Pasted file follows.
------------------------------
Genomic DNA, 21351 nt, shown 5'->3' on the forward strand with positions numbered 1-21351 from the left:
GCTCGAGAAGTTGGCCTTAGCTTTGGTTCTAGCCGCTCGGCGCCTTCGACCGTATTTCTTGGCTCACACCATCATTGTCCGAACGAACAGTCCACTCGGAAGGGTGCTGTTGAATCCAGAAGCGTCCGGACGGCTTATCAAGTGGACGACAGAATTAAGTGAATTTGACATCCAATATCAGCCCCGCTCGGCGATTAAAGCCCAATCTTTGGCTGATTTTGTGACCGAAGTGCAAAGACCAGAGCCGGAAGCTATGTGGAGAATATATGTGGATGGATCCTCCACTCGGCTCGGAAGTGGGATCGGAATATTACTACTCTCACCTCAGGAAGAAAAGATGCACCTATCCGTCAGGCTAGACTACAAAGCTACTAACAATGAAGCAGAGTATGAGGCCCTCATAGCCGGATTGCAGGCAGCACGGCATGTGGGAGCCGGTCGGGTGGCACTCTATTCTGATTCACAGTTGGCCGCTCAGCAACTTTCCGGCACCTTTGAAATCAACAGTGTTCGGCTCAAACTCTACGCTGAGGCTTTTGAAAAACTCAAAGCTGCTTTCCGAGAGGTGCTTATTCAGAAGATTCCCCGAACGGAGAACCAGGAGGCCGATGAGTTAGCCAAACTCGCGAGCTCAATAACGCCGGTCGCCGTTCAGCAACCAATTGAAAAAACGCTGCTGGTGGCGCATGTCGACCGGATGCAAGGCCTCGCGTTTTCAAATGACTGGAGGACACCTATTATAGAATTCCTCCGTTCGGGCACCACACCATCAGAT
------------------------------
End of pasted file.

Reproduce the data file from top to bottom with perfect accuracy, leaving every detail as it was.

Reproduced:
Genomic DNA, 21351 nt, shown 5'->3' on the forward strand with positions numbered 1-21351 from the left:
GCTCGAGAAGTTGGCCTTAGCTTTGGTTCTAGCCGCTCGGCGCCTTCGACCGTATTTCTTGGCTCACACCATCATTGTCCGAACGAACAGTCCACTCGGAAGGGTGCTGTTGAATCCAGAAGCGTCCGGACGGCTTATCAAGTGGACGACAGAATTAAGTGAATTTGACATCCAATATCAGCCCCGCTCGGCGATTAAAGCCCAATCTTTGGCTGATTTTGTGACCGAAGTGCAAAGACCAGAGCCGGAAGCTATGTGGAGAATATATGTGGATGGATCCTCCACTCGGCTCGGAAGTGGGATCGGAATATTACTACTCTCACCTCAGGAAGAAAAGATGCACCTATCCGTCAGGCTAGACTACAAAGCTACTAACAATGAAGCAGAGTATGAGGCCCTCATAGCCGGATTGCAGGCAGCACGGCATGTGGGAGCCGGTCGGGTGGCACTCTATTCTGATTCACAGTTGGCCGCTCAGCAACTTTCCGGCACCTTTGAAATCAACAGTGTTCGGCTCAAACTCTACGCTGAGGCTTTTGAAAAACTCAAAGCTGCTTTCCGAGAGGTGCTTATTCAGAAGATTCCCCGAACGGAGAACCAGGAGGCCGATGAGTTAGCCAAACTCGCGAGCTCAATAACGCCGGTCGCCGTTCAGCAACCAATTGAAAAAACGCTGCTGGTGGCGCATGTCGACCGGATGCAAGGCCTCGCGTTTTCAAATGACTGGAGGACACCTATTATAGAATTCCTCCGTTCGGGCACCACACCATCAGAT